Milkis is a Korean soda that's made by Lotte, a local conglomerate. In some ways, it seems like Lotte owns Korea--there are as many Lotte Marts (which I would compare to Target and not Wal-Mart) in the cities here as there are Mormon churches in Provo, Utah. Lotte also owns an amusement park called Lotte World, two baseball teams, some major hotels, a chain of cinemas, etc. From any window in any apartment in any city in Korea, you could probably see something Lotte owns.
For me, what makes Korea seem even more Lotte-saturated is that edible goods made by Lotte aren't sold exclusively in Lotte Marts. In the states, stores like Wal-Mart, Smith's, and Target have their own food brands, sure, but you don't see Kroger products at the Flying J, right? Now, I'm no expert on how this works, but Lotte sells things with the Lotte name in every convenience store around here. Whether you're taking care of your snack attack in a 7-11, a GS25, or a Family Mart, you're gonna find Lotte snacks.
Lotte's ubiquity isn't even limited to Korea. In fact, the first time I had Milkis--which was also the first time I saw the Lotte brand--was in the states. More specifically, it was in a little Asian market that's attached to a Korean BBQ in Logan, Utah. I was there with Alex Erickson, my good friend and then-housemate. As much as I'd like to take credit for my personal discovery of Milkis, and tell you all that I found it while on a major snacking adventure, it was actually Alex that introduced me to Milkis. He had fallen for Milkis during his time in Sacramento, and was looking for a fix in Utah. Although I'm sure Alex--with his steel trap of a mind--could tell you for sure, I can't remember whether he had already bought Milkis at the place in Logan, or if we were there to see if they even stocked it. Either way, they did have Milkis, and so we bought some. This is what a can of Milkis looks like:
If you look closely at the picture above, you'll see a strangely-worded English sentence just beneath the strangely-rendered moon and strangely-airborne woman. The sentence says "new feeling of soda beverage" and Alex pointed it out to me with a chuckle while we brought our Milkis to the cashier.
Although I realize there's nothing intentionally deep behind the phrase "new feeling of soda beverage," I like to pretend that it's more than just a case of bad grammar. I like to think that the people marketing Milkis were so stunned by its taste that they simply couldn't say anything else. In this dream scenario, one of the marketing gurus trying to think of a slogan for Milkis was a fluent English speaker. He knew that stringing the words "new feeling of soda beverage" together was outside the lines of standard English grammar, but he also knew that nothing inside the lines would describe Milkis well enough. He knew that the nonsensical slogan made the most sense.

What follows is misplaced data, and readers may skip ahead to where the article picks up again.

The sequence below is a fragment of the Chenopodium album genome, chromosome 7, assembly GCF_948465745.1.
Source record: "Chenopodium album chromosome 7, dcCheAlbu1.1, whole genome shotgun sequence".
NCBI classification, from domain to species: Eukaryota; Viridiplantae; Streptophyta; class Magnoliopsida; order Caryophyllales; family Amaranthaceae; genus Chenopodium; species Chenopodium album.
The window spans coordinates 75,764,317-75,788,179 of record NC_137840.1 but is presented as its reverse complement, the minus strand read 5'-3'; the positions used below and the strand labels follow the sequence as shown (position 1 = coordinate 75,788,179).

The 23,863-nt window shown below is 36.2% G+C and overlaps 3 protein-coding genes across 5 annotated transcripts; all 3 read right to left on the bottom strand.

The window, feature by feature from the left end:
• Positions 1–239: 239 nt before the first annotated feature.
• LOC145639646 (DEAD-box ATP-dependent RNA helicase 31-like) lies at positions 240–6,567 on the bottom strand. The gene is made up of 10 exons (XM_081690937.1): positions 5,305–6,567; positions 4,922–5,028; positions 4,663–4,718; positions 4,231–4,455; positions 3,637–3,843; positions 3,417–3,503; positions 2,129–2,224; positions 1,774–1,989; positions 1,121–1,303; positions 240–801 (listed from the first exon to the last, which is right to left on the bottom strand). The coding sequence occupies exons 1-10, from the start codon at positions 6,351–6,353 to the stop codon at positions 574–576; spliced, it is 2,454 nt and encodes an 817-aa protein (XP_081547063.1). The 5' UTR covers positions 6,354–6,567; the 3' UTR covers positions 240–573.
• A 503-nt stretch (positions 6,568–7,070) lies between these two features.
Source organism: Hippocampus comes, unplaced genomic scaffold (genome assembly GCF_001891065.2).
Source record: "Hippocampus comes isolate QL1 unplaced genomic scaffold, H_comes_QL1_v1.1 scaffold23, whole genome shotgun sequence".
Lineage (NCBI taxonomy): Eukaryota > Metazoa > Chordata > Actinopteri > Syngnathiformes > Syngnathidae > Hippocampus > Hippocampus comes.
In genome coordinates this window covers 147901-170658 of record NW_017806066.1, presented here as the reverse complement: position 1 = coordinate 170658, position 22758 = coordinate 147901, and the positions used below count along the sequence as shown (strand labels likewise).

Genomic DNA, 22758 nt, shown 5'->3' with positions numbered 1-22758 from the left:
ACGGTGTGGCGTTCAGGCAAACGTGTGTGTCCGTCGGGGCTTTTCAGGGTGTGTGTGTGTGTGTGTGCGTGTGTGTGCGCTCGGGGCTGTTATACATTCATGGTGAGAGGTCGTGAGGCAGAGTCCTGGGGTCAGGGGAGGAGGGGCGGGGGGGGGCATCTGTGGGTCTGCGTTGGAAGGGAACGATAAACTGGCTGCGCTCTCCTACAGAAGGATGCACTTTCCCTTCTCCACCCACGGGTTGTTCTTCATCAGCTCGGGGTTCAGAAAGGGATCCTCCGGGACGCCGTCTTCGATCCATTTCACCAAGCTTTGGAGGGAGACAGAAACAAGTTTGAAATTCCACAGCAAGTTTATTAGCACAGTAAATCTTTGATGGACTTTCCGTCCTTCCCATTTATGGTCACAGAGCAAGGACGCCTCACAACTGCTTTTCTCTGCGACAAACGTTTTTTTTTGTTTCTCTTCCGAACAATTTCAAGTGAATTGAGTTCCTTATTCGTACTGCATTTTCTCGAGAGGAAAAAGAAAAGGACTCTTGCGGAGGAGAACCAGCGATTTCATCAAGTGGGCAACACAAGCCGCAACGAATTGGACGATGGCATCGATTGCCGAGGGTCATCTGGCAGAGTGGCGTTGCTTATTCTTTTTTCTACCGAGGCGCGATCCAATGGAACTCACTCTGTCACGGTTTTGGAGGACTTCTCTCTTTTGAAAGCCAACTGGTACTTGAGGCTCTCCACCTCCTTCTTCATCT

Milkis is a soda that straddles the line between the strange and the familiar. The classic soda elements are there: sugar, carbonated water...sugar. But the strangeness comes from the fact the "milk" part of the name Milkis probably wasn't chosen just because it sounds cute or something--powdered milk is an ingredient. This is what Milkis looks like:
I know you're thinking that Milkis just looks like watered-down milk, and you're not wrong--it really does! But calling Milkis "milk soda" wouldn't be fair at all. Sure, there is powdered milk in it. Sure, you could even call it milky or creamy. But simply adding carbonated water to milk would be disgusting, and Milkis is not disgusting. Surprisingly, Milkis doesn't even taste very much like milk. I have a hard time pinning down this Korean soda's flavor, but I would suggest that it tastes sort of like a liquified mix of yogurt and the cream part of an orange dreamsicle. I hesitate to offer that description, however, because I'm not sure that calling Milkis "liquid yogurt cream" sounds more appealing than just calling it "milk soda." On the other hand, Milkis does have the slight tartness of yogurt, but the overall sweetness and creaminess found in the center of a dreamsicle, so I feel confident that my description is accurate enough, even if it doesn't improve the beverage's PR.
Here's the best part, though: unlike all the snacks I've featured so far on this blog, I'm sure that Milkis is available in the states. For all of you reading this in America, you can actually try the drink, enjoy it, and then send me a thank you note in the comments section of this post. As I already mentioned, I know the Asian shop on main in Logan has oodles of Milkis. There's also a Cambodian shop in Salt Lake (that maybe Alex could post the address for in the comment section) with a few different flavors of Milkis (banana and orange, I think, but I prefer the original flavor). I also know there are several other Korean markets in the Salt Lake area based on the google search I just did. Hey, there are even some Asian markets in Provo that might have Milkis. So try some.